Having said these, the basic bullish scenario for gold has become clear. Should the gold market begin to price in the Fed's trilemma, as the USD funding shortage intensifies, investors will experience something unusual; gold will fluctuate in tandem with the US dollar, breaking its long-standing inverse correlation. Whatever the case might be for the resolution of the Fed's trilemma, gold may emerge as the ultimate winner and one of the biggest positive surprises for investors in 2017. The only prerequisite for gold to benefit is the escalation of the USD shortage crisis.
The Bearish Scenario For Gold
Now, what happens if the meltdown from a USD funding crisis never materializes and the Fed sticks to its rate normalization efforts? In such a case, there are two basic macro scenarios which could unfold, both of them unfriendly for gold. The most prominent among these scenarios is the acceleration of the current reflationary cycle of the global economy coupled with investors' delay in adjusting their long-term inflation expectations.
When investors are reluctant to increase their long-term inflation expectations at the speed with which nominal yields rise, then long-term real interest rates soar and gold drops. This well established cognitive bias of investors was in fact what dragged gold's price down since the US election and turned the precious metal into its current corrective mode. Having said this, there are a few reasons to expect the same patterns to continue in the New Year, and these reasons are related with policy choices at both sides of the Pacific. The acceleration of inflationary pressures could come as a pro-growth policy mix in the US coincides with a smooth rebalancing effort by the Chinese. In such a case, long-term bond yields would increase faster than the corresponding inflation expectations, making investors to expect higher long-term real rates and driving gold below its 2016 lows.
This scenario is supported by a recent Bloomberg report according to which Chinese leaders seem increasingly willing to accept lower than initially targeted growth rates in exchange for tackling the debt overhang of the state owned enterprises (among other corporate entities) and achieving a smooth rebalancing of their economy. This Chinese determination to prioritize domestic rebalancing over the demonstration of excessive growth could become a bearish game-changer for gold if it proves to be of substance of course.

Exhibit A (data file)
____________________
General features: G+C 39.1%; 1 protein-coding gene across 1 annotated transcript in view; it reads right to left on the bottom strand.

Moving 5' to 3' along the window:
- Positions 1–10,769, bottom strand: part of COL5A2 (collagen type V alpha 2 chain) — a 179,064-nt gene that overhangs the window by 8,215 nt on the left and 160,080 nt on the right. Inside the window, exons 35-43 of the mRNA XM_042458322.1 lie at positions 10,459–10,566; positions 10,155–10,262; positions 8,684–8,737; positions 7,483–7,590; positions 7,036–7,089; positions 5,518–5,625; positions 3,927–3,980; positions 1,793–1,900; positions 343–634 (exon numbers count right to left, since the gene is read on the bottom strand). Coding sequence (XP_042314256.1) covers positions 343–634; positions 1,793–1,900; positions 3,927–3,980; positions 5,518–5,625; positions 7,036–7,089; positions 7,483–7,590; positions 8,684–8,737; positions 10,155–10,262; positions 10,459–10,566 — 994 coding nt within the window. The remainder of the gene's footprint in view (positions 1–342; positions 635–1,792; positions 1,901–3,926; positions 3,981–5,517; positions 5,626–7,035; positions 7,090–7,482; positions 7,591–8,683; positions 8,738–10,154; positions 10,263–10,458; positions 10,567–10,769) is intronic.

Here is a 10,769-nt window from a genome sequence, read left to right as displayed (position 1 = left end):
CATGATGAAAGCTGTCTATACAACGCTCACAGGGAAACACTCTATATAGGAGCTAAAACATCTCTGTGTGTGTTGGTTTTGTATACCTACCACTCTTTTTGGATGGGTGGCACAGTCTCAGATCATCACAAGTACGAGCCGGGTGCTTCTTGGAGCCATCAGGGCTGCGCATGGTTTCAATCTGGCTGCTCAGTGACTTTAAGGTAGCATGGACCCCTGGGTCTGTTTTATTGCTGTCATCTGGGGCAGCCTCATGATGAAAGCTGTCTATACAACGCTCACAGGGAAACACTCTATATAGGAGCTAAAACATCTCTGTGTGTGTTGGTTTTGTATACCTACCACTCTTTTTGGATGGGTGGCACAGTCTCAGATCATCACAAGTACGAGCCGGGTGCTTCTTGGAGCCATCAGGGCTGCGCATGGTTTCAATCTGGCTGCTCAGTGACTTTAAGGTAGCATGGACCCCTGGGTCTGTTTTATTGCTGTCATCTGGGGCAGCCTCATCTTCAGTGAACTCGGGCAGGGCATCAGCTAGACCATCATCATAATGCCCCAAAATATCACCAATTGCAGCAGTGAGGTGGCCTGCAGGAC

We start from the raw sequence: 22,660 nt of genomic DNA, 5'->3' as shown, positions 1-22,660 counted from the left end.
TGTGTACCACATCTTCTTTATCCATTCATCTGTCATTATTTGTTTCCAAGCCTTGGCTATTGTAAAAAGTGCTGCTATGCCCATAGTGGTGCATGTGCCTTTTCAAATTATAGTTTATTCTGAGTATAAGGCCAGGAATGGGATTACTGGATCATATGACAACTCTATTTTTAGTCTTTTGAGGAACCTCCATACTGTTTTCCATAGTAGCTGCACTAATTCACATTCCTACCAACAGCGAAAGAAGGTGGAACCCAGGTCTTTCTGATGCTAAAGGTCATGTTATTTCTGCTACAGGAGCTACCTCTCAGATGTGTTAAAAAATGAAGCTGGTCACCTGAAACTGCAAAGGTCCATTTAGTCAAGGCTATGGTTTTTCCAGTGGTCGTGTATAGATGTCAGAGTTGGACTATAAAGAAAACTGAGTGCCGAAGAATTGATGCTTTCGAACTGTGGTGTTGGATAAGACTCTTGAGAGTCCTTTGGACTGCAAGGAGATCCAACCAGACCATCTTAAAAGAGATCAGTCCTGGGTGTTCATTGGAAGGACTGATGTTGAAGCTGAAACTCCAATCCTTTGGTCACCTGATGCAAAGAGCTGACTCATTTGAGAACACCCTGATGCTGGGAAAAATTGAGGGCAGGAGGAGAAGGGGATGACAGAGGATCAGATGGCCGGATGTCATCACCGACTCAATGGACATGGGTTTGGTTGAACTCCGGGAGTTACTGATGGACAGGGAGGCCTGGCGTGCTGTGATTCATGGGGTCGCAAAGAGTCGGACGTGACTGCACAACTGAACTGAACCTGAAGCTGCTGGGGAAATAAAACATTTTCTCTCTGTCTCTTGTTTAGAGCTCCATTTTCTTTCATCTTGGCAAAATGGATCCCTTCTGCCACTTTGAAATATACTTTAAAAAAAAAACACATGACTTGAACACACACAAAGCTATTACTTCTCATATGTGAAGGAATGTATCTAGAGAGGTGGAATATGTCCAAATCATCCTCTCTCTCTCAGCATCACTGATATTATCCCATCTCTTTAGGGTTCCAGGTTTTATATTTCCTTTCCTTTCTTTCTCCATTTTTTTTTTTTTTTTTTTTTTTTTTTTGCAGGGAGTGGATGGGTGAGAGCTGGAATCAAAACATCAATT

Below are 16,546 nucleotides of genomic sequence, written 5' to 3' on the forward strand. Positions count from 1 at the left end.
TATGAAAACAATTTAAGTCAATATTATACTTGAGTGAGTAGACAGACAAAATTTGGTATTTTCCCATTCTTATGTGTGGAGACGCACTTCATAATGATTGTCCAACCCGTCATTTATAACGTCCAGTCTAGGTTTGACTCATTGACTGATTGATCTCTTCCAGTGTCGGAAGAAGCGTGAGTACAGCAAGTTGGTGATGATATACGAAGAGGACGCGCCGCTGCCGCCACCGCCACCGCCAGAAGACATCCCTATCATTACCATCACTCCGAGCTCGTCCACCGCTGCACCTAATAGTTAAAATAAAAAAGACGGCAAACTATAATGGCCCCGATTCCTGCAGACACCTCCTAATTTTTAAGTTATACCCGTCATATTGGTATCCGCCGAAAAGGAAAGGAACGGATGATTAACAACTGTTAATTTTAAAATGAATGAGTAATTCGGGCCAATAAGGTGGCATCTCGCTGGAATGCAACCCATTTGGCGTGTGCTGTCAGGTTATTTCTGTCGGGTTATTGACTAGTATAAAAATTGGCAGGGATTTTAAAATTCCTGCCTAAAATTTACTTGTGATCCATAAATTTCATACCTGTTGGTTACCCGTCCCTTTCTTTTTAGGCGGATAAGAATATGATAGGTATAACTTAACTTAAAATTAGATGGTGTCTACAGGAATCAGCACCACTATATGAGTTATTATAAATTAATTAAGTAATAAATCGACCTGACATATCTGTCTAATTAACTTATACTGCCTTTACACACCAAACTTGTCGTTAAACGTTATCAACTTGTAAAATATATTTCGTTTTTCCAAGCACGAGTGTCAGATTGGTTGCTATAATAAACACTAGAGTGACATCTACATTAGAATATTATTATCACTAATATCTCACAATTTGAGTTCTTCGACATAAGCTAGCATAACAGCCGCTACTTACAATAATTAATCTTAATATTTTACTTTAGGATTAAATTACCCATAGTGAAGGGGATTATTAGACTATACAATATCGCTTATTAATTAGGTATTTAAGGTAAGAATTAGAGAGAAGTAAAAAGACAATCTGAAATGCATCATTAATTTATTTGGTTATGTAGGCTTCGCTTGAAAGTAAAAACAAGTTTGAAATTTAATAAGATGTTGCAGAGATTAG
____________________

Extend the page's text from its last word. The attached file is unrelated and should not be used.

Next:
On the other hand, if the capital flight out of China escalates to the point of an uncontrolled devaluation, then the reflationary scenario would turn into a deflationary one for the global economy. This time around, gold would suffer due to unexpected deflation. Long-term inflation expectations would drop much faster than the long-term nominal yields, pushing long-term real rates higher, and this would dampen investment demand for gold.
While gold is entering the New Year in a corrective mode, there might be a few surprises further down the line. Maybe the single, most important of them will be the breaking up of the long-standing negative correlation between gold and the US dollar, especially in the case that the USD funding shortage starts to strangle the global economy.
Will the global reflationary scenario materialize into a rising business cycle or end abruptly with a devaluation of the yuan? In either case gold has to lose, while in the case of a dovish Fed reaction to the US dollar shortage escalation, the precious metal could benefit the most.
Global economy's troubles are not always beneficial for gold, but one thing is for sure. The New Year will most certainly prove to be equally, if not more, exciting than 2016, and the gold market will offer investors sizeable swing opportunities. In this light and contrary to popular wisdom, tactical decisions will prove to be much more appropriate than strategic ones, especially in such a rapidly changing short-term macro environment. This time, gold investors will be more in need of strong reflexes and less in need of long-term strategic thinking. Speed of response will prevail over long-term considerations. This after all might prove to be the biggest surprise the New Year has in store for gold investors.
Disclosure: I/we have no positions in any stocks mentioned, and no plans to initiate any positions within the next 72 hours.
I wrote this article myself, and it expresses my own opinions. I am not receiving compensation for it (other than from Seeking Alpha). I have no business relationship with any company whose stock is mentioned in this article.
Additional disclosure: The views expressed in this article are solely those of the author, provided for informative purposes only and in no case constitute investment advice.